Crackdown planned on illegal fireworks

People looking for an explosive Fourth of July filled with firecrackers and bottle rockets should know that such fireworks are illegal and officers are serious about writing tickets this year.

Capt. Rick Wallace of Oak Harbor Police Department said officers will be handing out more citations compared to the written warnings customarily issued in the past.

“We’re trying to emphasize enforcement this year over last year because of the number of complaints we received,” Wallace said.

People caught violating the city’s fireworks regulations risk receiving a $250 fine and confiscation of any illegal fireworks.

Wallace said the numbers of fireworks complaints have increased in recent years and the police make hundreds of confiscations during the season.

In previous years, police would often issued warnings when confiscating illegal fireworks or catching folks igniting fireworks outside established hours.

Legal fireworks can be set off beginning Monday, June 28, at noon and continuing to 11 p.m.; June 29 to July 3, and July 5, fireworks can be set off from 9 a.m. to 11 p.m; July 4, fireworks can be discharged from 9 a.m. to midnight.

Fireworks including sparklers, fountains, torches and ground spinners can be set off. Fireworks such as rockets, firecrackers and “sky rockets” are illegal to purchase, possess or discharge in the state, even though they are available on Indian reservations.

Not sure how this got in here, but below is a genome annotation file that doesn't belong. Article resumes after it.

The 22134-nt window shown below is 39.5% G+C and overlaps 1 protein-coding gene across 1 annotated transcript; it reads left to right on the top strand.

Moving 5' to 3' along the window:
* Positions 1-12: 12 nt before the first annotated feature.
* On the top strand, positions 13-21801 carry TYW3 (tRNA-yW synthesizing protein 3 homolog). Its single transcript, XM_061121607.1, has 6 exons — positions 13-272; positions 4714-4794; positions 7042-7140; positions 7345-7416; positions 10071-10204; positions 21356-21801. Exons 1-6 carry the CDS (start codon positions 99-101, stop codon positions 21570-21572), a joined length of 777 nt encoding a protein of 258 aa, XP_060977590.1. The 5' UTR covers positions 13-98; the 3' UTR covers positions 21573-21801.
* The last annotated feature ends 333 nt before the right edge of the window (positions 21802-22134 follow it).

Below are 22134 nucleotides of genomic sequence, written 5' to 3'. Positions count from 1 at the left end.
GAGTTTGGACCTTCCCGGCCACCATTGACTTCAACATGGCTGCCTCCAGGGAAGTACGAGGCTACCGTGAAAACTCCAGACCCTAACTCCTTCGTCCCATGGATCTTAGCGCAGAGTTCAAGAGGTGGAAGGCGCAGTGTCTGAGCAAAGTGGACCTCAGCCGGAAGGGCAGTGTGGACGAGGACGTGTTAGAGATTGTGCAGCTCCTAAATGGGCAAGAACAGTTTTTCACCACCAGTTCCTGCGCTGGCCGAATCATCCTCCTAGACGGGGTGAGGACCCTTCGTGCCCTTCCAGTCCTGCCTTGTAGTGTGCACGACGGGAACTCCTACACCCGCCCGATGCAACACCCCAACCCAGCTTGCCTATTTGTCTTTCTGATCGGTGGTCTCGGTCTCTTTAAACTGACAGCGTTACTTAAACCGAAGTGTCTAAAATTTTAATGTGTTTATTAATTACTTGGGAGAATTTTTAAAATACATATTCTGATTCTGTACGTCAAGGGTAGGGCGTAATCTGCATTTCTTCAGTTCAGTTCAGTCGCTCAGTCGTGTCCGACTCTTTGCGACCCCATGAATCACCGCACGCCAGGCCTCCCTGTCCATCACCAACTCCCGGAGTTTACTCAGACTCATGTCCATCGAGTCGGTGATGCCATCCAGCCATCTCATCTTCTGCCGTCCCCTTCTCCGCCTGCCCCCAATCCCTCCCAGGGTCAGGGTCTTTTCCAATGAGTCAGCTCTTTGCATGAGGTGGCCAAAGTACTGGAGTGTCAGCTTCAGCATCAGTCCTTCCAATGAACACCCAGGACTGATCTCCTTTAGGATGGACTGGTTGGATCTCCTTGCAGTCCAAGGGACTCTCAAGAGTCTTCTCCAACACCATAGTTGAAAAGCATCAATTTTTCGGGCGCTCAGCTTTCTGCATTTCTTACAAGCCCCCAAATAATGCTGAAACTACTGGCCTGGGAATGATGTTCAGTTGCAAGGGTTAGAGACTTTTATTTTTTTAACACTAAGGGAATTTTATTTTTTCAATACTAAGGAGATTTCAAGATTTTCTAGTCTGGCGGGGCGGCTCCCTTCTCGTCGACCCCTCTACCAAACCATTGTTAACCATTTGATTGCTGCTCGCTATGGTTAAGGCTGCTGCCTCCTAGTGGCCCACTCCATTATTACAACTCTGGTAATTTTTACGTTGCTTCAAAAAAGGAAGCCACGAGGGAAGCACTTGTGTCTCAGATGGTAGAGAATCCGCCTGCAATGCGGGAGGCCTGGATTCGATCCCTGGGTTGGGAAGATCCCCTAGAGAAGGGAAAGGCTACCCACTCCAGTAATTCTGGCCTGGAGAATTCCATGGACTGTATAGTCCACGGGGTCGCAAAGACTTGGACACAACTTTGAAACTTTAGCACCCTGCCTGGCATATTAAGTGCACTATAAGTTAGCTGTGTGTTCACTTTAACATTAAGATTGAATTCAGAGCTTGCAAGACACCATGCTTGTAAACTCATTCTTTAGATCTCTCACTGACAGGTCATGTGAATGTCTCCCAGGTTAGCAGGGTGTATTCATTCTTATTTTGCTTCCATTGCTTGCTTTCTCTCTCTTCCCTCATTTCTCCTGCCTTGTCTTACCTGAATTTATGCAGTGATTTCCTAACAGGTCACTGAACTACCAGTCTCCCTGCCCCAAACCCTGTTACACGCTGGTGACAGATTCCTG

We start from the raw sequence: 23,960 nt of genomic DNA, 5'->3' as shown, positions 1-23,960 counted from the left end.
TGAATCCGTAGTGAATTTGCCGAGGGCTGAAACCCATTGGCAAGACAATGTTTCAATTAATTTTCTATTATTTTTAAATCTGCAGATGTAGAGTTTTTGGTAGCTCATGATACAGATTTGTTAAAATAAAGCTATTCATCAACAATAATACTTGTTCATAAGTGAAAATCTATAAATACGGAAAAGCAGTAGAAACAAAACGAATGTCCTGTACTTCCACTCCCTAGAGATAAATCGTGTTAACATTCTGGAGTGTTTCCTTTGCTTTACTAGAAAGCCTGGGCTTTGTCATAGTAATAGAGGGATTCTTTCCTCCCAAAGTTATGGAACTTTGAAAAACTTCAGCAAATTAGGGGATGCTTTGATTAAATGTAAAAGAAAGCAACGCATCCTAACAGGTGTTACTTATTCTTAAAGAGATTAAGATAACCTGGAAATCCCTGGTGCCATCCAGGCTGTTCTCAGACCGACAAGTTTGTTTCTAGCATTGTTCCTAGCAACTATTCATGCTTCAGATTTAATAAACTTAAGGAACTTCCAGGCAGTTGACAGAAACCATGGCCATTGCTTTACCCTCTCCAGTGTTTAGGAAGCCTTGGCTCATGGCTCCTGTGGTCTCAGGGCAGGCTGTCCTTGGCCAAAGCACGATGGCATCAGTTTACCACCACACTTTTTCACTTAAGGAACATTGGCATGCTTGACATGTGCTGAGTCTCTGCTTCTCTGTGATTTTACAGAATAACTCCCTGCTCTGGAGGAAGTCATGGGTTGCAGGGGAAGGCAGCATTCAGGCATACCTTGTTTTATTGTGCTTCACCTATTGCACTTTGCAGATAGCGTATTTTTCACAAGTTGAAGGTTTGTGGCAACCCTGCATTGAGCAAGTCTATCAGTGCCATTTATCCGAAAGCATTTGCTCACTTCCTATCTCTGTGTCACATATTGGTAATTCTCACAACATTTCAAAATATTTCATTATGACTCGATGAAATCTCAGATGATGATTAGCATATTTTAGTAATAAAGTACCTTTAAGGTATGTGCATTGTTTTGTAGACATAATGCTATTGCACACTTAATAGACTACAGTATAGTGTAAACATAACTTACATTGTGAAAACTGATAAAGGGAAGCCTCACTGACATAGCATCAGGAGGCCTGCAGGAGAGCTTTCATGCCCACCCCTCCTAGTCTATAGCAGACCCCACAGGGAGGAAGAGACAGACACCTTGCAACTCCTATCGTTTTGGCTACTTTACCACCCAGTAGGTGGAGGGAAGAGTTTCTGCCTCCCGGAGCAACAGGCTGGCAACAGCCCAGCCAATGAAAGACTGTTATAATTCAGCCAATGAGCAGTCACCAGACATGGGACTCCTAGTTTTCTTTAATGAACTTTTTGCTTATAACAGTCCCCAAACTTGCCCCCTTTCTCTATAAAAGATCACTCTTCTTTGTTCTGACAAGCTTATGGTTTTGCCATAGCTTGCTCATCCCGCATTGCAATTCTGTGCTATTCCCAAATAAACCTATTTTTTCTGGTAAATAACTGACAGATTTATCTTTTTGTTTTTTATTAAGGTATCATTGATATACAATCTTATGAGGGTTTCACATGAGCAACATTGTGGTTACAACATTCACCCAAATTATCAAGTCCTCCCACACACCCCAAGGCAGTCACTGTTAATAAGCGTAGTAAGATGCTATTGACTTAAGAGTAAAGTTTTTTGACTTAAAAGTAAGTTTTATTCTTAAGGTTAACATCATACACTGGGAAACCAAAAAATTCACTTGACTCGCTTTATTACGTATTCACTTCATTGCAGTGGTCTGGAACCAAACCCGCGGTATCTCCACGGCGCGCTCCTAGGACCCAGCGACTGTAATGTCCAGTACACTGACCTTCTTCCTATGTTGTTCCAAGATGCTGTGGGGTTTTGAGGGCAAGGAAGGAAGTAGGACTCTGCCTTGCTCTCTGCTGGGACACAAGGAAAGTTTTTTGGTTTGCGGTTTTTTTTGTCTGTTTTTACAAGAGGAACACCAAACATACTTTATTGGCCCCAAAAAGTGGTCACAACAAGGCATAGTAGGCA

In Oak Harbor, legal fireworks can be purchased from booths at Ennens, Wal-Mart, Market Place, Safeway, and the Chamber of Commerce lot next to the 7-11 near Albertsons.

For the Garfield Masonic Lodge and the Rainbow Girls the money they raise at the Wal-Mart booth goes to scholarship funds and the National Children’s Cancer Society.

Digger O’Dell, master at the Garfield Masonic Lodge, said around $4,500 was raised last year.

Fireworks won’t be delivered there until Sunday morning. Once that happens, someone has to stay with the fireworks 24 hours a day.

Jan Smith, spokesperson for the Island County Sheriff’s Office, said the Fourth of July week is one of the busiest times of the year.

Even though deputies are busy this week, she encourages people to report any suspicious activity or any instances of illegal fireworks.

“We want everybody to have a safe and patriotic holiday,” Smith said.

One regulation change this year concerns public displays of fireworks. Applications for such displays will only be considered during the same time people can legally discharge fireworks, Smith said. She said there are parties and events that have been held throughout the year that have used fireworks. However, those applications will no longer be considered.

Because of the weather conditions, local fire departments hope people take extra care in handling fireworks this year.

“It’s dry and it wouldn’t take much to get stuff to ignite,” said Battalion Chief Ray Merrill of the Oak Harbor Fire Department.

Captain Robert Spinner of the Central Whidbey Island Fire and Rescue said that the department is approaching the Fourth of July week the same way as it does wildfire season.

Firefighters qualified to handle wildfires have taken a refresher course and the fire district has two vehicles designed to respond to wildfires, Spinner said.

“Our equipment is ready and our people are ready. But we just hope it doesn’t come to fruition,” Spinner said.

When it’s legal

Legal fireworks can be set off beginning Monday, June 28, in Oak Harbor and Island County. Following are the hours set by law:

June 28: 12 noon to 11 p.m.

June 23 through July 3, and July 5: 9 a.m. to 11 p.m.

July 4: 9 a.m. to midnight.

You can reach News-Times reporter Nathan Whalen at

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